I went walking down the lane,
And on the way I dropped it,
I dropped it, I dropped it...
5. That player picks up the basket and runs after the first child, who is running back to the open place in the circle.
6. If unable to tag the player before s/he gets to the open spot, the new player holding the basket must now walk around the outside of the circle, dropping the basket of fruits and veggies behind someone who has not yet had a turn.
7. The game ends when every player has had a chance to hold and drop the basket.
Pizza delivery piping hot,
Pizza delivery ready or not.
Ding, dong, PIZZA DELIVERY!
Thursday, April 15, 2010
Rhythm sticks are members of the “percussion family” of instruments—which are musical instruments sounded by striking, shaking or scraping—and are tapped together to make a sound. Small percussion instruments are the most appropriate for children ages 2-7 and include the triangle, maracas, bells, tambourines, drums, cymbals and sand blocks.
Rhythm sticks are a natural extension of the sounds children make with their hands (clapping) and feet (stamping). Basic rhythmic concepts about beat, tempo and patterns are great for teaching to young children and can be experienced through a variety of fun activities, including playing rhythm sticks. When rhythm sticks are used in musical activities for young children, the process, rather than the product, is the important goal. Children thrive on the familiar; they enjoy the security of repetition and it’s an essential component for building basic skills and understanding.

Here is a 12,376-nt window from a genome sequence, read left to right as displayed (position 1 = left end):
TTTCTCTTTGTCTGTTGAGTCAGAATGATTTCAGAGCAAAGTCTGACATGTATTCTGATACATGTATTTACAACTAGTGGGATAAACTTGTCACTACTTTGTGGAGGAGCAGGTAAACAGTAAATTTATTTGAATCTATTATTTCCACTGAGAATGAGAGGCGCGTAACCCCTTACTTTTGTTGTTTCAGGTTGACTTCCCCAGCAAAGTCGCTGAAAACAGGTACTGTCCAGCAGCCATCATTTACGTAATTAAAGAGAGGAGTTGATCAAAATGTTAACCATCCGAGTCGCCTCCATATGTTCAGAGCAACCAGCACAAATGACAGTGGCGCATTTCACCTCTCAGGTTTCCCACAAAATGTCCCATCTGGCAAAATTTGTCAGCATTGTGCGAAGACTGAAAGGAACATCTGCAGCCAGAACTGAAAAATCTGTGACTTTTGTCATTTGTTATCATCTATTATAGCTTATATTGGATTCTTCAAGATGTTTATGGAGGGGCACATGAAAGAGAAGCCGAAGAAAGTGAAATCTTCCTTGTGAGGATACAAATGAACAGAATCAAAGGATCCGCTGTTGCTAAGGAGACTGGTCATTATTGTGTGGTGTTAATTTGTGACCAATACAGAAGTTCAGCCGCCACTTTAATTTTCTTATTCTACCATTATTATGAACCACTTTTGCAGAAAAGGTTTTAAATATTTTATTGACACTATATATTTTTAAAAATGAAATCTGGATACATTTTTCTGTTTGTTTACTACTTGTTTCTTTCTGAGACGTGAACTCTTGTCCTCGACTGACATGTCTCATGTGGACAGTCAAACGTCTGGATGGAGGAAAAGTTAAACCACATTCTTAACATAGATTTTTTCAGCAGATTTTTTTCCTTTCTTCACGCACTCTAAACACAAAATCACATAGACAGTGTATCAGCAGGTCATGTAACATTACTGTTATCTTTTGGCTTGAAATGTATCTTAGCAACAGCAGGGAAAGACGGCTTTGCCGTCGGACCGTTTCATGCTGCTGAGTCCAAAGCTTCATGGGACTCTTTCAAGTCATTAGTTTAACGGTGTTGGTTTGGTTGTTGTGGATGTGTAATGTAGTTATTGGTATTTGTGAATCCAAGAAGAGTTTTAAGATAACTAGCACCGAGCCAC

It is important that rhythm sticks for the 2- and 3-year-olds be the appropriate size. Chunky Rhythm Sticks from Discount School Supply. are specifically made for little hands and fingers to easily grip and hold. This set includes 24 sticks or enough for 12 children with one for each hand.
Rhythm Stick Play: Objectives/Learning Outcomes
Playing and using rhythm sticks promotes and develops the following:
- Small motor development—using the small muscles of the hands and fingers
- Eye-hand coordination—eyes and hands working together smoothly
- Dexterity—skill and ease in using hands
- Eye tracking—eyes being able to follow an object as the object moves in space
- Directionality—the inner sense and knowledge of where things are in relation to the body
- Auditory discrimination—being able to hear and identify differences in sounds
- Listening skills—ability to follow verbal directions
- Coordination—parts of the body moving smoothly together